Mardi Gras has come and went in New Orleans for the 2023 season. Parades filled the street. Beads were thrown at the crowds. Elaborate costumes were found at every corner. The drinks poured and the food was plentiful. Mardi Gras in New Orleans is often ranked as one of the premier festivals to see in the world and for good reason. It’s difficult to convey the scope and energy that flows through this city during Mardi Gras. As cliché as the saying goes, you simply must be there to fully grasp this event. I had only recently moved to New Orleans a year ago. While I was able to attend Mardi Gras in New Orleans in years prior, this was my first experience as a city resident. Not only this, but this was the first time I really took the time to learn the customs and traditions that go along with this time of year. In years prior, I simply showed up on the street and had assumed that all the parades were simply Mardi Gras parades. It was not until I arrived to the city that I learned that the Mardi Gras parades are actually made up of dozens of different organizations and groups that each organize their own parades. This collection of parades is then coordinated so that they flow one after the other from different sections of the city on a schedule that ensures they do not run into one another. These individual groups that organize an individual parades are known as Krewes and each Krewe has a distinct theme, culture, and personality that comes with it. While I was able to enjoy quite a few different activities and events during Mardi Gras, as far as the parades went; I spent much of my time in the Uptown section of the city by the corner of St. Charles and Napoleon to see the parades that were marching through that area of town. While parades in New Orleans start at the beginning of Carnival in January, I’ll focus this article on the parades that came through Uptown during the final week of Carnival.
The first Uptown parade during the final week of Mardi Gras 2023 began on Wednesday and was made up of two Krewes putting on back-to-back parades: Krewe of Druids and Nyx. Both parades put on a show that included extravagant floats, great music, and various beads, toys, and other throws that were tossed from the floats as they were passing by. The Krewe of Druids had decorative themes that were built around nature and trees.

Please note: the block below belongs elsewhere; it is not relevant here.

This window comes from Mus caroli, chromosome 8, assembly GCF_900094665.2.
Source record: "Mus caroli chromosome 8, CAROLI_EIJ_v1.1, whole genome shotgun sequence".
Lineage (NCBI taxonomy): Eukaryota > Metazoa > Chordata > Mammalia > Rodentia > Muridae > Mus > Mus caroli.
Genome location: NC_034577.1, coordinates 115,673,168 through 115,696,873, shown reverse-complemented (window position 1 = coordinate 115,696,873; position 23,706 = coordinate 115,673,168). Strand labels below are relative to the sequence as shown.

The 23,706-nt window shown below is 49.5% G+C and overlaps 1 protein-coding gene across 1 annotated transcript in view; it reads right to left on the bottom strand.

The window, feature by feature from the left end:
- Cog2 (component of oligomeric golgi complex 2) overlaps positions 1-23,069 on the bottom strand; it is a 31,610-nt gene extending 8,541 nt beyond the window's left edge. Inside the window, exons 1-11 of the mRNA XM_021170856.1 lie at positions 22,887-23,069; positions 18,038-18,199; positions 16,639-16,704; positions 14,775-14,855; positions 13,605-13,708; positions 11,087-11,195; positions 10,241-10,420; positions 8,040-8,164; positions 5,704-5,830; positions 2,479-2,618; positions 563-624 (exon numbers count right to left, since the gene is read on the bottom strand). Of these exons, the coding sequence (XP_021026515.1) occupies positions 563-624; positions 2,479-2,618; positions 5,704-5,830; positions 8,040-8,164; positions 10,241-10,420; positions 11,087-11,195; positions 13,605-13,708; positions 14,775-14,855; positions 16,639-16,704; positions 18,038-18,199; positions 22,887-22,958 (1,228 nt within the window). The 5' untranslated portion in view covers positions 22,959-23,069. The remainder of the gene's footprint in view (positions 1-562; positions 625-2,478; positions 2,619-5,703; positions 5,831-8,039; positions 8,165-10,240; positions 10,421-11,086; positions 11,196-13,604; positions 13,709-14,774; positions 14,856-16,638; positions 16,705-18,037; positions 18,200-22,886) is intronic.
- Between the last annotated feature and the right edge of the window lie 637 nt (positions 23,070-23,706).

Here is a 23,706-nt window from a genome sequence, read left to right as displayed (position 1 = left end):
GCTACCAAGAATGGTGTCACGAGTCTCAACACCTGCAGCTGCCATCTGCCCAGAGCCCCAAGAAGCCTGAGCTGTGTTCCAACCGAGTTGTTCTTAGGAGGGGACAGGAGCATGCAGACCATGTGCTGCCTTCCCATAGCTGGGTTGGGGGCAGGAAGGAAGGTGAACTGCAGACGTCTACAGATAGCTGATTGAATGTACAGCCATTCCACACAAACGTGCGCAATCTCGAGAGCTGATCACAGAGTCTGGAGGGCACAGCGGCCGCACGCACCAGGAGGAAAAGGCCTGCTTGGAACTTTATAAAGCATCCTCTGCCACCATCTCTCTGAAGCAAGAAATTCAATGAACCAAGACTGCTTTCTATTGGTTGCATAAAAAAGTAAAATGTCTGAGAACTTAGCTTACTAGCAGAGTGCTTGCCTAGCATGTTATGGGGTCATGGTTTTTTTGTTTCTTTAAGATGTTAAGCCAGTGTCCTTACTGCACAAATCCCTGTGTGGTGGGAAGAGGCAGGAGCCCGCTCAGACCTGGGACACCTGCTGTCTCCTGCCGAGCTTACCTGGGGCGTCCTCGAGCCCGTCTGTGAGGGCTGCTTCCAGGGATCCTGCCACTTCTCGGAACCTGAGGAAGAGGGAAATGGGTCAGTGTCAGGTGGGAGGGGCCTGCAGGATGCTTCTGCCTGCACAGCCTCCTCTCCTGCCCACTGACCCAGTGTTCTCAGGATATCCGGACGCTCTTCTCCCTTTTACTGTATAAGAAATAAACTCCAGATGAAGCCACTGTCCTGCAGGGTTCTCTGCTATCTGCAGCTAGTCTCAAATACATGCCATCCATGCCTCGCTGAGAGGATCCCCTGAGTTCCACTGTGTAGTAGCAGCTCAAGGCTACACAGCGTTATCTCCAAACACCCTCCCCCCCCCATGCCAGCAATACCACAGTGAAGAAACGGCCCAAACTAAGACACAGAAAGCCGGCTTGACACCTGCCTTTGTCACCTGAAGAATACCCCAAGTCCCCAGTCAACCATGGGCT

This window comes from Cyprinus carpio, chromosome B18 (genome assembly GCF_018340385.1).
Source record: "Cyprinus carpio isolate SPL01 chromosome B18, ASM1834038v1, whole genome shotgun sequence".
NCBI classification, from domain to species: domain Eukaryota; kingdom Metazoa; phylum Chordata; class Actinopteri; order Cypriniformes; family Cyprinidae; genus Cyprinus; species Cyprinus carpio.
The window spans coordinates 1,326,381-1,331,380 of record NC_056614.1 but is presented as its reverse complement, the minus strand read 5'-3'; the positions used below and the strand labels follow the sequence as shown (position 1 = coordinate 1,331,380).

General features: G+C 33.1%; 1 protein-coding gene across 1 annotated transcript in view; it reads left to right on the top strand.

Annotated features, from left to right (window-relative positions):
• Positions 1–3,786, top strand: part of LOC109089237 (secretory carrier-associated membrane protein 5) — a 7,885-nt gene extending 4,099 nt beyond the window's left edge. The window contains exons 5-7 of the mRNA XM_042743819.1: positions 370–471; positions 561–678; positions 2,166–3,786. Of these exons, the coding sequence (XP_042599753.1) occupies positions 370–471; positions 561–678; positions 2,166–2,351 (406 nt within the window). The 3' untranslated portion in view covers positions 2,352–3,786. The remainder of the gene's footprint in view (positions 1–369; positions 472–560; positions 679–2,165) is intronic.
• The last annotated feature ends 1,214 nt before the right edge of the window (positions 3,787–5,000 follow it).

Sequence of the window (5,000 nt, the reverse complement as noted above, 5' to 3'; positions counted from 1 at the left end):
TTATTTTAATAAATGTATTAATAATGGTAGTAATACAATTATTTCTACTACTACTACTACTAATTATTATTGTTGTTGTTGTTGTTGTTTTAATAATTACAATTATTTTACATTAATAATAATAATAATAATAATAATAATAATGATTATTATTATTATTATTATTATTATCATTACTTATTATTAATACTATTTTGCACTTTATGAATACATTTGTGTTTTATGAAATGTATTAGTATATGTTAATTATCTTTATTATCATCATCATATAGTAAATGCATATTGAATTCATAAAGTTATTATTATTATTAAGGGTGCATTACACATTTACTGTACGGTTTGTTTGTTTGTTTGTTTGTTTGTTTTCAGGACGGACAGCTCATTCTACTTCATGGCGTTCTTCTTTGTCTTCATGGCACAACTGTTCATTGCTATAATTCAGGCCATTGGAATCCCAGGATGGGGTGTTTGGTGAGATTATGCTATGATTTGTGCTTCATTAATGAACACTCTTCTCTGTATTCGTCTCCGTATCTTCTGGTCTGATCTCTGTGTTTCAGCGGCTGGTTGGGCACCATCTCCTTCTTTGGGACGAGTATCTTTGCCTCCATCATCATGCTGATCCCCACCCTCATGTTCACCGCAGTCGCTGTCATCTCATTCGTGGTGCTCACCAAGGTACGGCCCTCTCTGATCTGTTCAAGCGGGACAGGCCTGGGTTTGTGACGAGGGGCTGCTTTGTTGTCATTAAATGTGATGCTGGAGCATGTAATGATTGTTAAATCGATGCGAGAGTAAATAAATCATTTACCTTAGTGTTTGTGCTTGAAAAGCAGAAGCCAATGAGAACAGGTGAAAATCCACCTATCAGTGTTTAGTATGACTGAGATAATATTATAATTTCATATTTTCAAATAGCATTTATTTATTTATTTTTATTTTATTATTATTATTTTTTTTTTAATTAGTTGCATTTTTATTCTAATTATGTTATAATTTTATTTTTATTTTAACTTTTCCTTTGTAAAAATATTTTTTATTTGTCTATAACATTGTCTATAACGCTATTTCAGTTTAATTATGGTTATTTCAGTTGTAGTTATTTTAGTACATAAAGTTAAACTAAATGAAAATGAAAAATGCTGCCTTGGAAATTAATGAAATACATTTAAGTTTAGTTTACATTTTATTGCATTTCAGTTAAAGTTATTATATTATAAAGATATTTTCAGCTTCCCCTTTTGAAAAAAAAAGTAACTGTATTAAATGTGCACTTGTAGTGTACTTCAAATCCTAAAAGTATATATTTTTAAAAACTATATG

The following night on Thursday; there were 3 more parades that took to the street in Uptown: The Krewes of Babylon, Chaos, and Muses. The first of 3 parades for the night were the Krewe of Babylon whose theme this year was Wonders of the World with their floats drawing inspiration from iconic world landmarks such as the Greek Parthenon, French Arc de Triumph, historic Library of Alexandria and many more. As a travel lover, I adored this theme, and the entire parade was an amazing show. The second parade krewe from Thursday night: The Krewe of Chaos also came with very decorative floats and throws a plenty during this show. In addition to the floats, there were also groups of people within this parade that carried around large neon light butterflies that they flew over the spectators in the crowd. In total, this night was filled with five hours of music, dancing, floats, and throws capped off by the Krewe of Muses and shoe themed presentation complete with a signature hand decorated shoe throw and shoe themed beads. While the Krewe of Muses is not the only group that has become known for a signature throw, they are one of the most popular ones due to how much work is clearly put into each one of the shoes that are created for this event. Many of the shoes have themes linked to Mardi Gras and New Orleans such as a green and white glitter shoe that is capped with fuzzy beignets to represent the iconic Café du Monde that is located in the French Quarter of New Orleans. Other notable signature throws include the Krewe of Tucks hand decorated plungers, the Krewe of Morpheus sleeping masks, and the Krewe of Cleopatra chalices. For many, getting one of these signature throws is the highlight of their Mardi Gras.